thence made his way home. Since then he has settled down to
doctoring, after government work in Washington and a few years at a medical
school. Judge Lanham, almost the first Nemaha county resident, served
in the army before anyone. He served on picket duty in 1854. He was
wounded, but with the beginning of the Civil war he served with the
wonderful Eighth Kansas, through until the end, including the terrible
march to San Antonio. J. H. Larew was with the Fifth Missouri; J. W.
Larimer with the Fourth Iowa, marching with Sherman to the sea; J.
L. McGowan enlisted first with the Second Missouri, later raising a
Kansas Militia company; N. H. Martin, at sixteen years, enlisted with
the Forty-sixth Iowa infantry; Mort Matthews, the venerable county
surveyor who has held his job for over thirty years without opposition,
was a soldier with the Thirty-fifth Ohio infantry; James Parsons
enlisted with the Denver Home Guards, later recruiting a New Mexican
regiment, and finally entered the field as second lieutenant of the
Second Colorado infantry. Mr. Parsons was the first Nemaha county
surveyor and was elected in 1858.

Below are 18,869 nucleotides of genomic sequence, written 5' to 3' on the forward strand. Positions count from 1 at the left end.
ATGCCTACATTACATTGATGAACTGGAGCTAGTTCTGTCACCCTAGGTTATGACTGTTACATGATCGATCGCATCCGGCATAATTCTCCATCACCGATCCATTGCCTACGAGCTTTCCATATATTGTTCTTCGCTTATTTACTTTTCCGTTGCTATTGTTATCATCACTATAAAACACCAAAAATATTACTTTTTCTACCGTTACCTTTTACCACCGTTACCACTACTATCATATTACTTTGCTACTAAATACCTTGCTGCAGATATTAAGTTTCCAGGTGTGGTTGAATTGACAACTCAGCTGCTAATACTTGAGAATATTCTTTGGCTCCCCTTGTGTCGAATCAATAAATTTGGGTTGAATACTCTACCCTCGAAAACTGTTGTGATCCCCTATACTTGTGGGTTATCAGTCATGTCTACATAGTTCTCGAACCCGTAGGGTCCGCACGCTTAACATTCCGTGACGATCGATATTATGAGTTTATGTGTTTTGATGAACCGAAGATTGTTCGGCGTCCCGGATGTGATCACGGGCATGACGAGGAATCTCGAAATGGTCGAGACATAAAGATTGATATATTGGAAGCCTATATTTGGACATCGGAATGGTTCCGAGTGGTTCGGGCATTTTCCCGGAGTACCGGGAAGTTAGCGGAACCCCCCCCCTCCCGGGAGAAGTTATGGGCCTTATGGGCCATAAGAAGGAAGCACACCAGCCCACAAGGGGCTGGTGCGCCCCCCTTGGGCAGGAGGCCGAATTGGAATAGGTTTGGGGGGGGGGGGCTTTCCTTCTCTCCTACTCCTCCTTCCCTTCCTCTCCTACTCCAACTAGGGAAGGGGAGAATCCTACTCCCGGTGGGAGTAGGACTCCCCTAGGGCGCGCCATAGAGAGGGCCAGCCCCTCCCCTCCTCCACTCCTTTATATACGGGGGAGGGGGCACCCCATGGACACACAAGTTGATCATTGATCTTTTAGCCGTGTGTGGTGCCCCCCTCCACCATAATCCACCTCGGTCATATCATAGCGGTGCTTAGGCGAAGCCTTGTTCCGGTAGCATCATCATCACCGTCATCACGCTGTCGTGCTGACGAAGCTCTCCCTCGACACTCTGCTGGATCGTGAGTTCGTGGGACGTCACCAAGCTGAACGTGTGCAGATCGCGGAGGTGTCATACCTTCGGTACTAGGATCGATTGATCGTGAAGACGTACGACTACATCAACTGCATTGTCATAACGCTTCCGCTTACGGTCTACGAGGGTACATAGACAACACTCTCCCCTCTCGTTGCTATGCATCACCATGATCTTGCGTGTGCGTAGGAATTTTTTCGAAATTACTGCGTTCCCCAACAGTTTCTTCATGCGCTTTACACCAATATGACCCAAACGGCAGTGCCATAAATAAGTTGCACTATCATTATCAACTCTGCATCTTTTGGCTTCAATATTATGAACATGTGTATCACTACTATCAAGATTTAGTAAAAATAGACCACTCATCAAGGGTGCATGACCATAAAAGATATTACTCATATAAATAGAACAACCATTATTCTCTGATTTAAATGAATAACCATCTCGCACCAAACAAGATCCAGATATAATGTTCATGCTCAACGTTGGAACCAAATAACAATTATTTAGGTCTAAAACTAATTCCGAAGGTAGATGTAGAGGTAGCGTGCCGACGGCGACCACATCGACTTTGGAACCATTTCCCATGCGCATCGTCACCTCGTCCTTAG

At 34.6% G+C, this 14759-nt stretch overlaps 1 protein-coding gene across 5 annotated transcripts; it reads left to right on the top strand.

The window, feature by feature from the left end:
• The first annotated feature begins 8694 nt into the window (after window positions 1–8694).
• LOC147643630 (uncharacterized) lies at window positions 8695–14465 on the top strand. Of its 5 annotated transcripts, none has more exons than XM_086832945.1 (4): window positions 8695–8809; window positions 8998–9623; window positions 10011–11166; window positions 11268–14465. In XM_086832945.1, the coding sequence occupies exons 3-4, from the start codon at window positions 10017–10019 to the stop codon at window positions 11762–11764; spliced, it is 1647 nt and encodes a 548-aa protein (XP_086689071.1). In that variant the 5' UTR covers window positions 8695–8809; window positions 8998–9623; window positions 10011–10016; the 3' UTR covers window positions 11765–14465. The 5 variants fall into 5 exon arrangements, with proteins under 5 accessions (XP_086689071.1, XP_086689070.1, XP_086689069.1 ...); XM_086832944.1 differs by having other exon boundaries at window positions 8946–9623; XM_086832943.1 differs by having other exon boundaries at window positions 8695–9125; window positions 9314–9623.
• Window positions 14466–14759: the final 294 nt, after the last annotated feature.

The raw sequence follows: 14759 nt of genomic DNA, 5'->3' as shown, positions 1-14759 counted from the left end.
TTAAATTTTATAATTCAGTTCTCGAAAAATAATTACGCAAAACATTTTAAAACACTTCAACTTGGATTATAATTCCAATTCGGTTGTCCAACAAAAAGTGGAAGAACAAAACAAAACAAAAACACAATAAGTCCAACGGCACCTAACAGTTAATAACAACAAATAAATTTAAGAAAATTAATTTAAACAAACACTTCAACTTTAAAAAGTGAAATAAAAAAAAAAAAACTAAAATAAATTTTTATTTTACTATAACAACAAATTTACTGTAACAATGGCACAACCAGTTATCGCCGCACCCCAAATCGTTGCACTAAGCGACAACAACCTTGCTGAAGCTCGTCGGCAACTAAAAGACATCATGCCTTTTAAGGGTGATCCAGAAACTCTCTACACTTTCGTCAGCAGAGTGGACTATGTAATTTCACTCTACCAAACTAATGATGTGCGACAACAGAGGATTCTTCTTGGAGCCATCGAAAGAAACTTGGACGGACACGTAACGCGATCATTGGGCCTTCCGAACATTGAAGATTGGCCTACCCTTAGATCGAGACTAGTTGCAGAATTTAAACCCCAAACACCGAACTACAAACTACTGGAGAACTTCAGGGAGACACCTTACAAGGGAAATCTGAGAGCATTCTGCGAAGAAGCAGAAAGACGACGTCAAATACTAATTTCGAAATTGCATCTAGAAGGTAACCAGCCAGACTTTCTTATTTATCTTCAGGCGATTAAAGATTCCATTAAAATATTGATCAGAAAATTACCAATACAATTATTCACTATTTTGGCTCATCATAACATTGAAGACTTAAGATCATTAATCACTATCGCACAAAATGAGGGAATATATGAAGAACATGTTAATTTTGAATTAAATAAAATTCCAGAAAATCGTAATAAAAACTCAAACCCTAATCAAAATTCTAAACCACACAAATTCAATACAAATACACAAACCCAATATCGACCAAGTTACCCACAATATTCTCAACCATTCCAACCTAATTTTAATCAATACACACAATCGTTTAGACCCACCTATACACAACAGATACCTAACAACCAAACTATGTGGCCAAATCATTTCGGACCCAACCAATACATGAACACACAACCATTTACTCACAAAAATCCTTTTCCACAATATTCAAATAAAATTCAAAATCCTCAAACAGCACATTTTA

R. S. Robbins fought with the
Twenty-second Ohio and became a captain. Capt. Lewis Sheeley did not get
enough fighting with Missouri regiments and chasing guerillas but
stayed with the army in Hancock's veteran reserve corps for a year
after the war closed and became colonel of the Kansas State militia. He
had lived in Seneca since 1860.
J. F. Clough, founder of the Sabetha "Republican," fought with the
Sixty-ninth Ohio. He was shot twice during the battle of Mission
Ridge, a bullet piercing his lung. He was a year in a hospital.
Ira F. Collins, one of the brilliant, early day citizens of the county,
who today is as fascinating and interesting a man as he was forty years
ago, enlisted in the One Hundred and Fourteenth Illinois. He was taken
prisoner at Mobile and held in one of the southern prison pens until the
close of the war. He had served under Grant at Vicksburg and saw
about every side of life in the army. When he was asked recently how
many rebels he supposed he had killed, he replied, "Oh, just about as
many as they killed of me." Mr. Collins was the first mayor of
Sabetha, State representative and State senator. John E. Corwin was a
soldier with General Sherman with the Ninety-seventh Indiana infantry.
He was in the Grand Review. S. B. Freelove as lieutenant and S. P.
McAllister as captain were members of the Plainfield battery that tendered